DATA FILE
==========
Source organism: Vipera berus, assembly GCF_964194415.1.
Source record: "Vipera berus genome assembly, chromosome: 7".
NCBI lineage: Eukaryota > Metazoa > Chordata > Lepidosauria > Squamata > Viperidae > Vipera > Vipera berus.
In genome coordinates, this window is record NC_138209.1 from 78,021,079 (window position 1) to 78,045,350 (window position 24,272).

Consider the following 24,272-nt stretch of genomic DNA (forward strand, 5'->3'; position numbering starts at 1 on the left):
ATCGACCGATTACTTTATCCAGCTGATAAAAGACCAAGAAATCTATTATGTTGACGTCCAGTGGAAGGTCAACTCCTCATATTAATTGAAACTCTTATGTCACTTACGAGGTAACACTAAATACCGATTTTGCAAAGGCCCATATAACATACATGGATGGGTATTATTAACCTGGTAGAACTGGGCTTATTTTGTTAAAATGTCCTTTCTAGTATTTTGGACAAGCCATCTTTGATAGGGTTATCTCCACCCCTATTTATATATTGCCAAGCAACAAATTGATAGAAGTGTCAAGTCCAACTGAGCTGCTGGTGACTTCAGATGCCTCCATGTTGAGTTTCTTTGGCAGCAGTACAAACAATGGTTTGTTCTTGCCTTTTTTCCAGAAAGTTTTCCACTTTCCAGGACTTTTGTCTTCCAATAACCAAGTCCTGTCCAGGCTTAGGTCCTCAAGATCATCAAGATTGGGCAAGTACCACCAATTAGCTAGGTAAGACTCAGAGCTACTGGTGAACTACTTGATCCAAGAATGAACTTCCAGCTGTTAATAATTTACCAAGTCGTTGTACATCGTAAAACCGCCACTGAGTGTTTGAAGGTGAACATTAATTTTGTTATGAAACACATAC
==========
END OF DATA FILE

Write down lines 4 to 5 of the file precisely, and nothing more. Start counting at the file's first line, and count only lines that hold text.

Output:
In genome coordinates, this window is record NC_138209.1 from 78,021,079 (window position 1) to 78,045,350 (window position 24,272).

Consider the following 24,272-nt stretch of genomic DNA (forward strand, 5'->3'; position numbering starts at 1 on the left):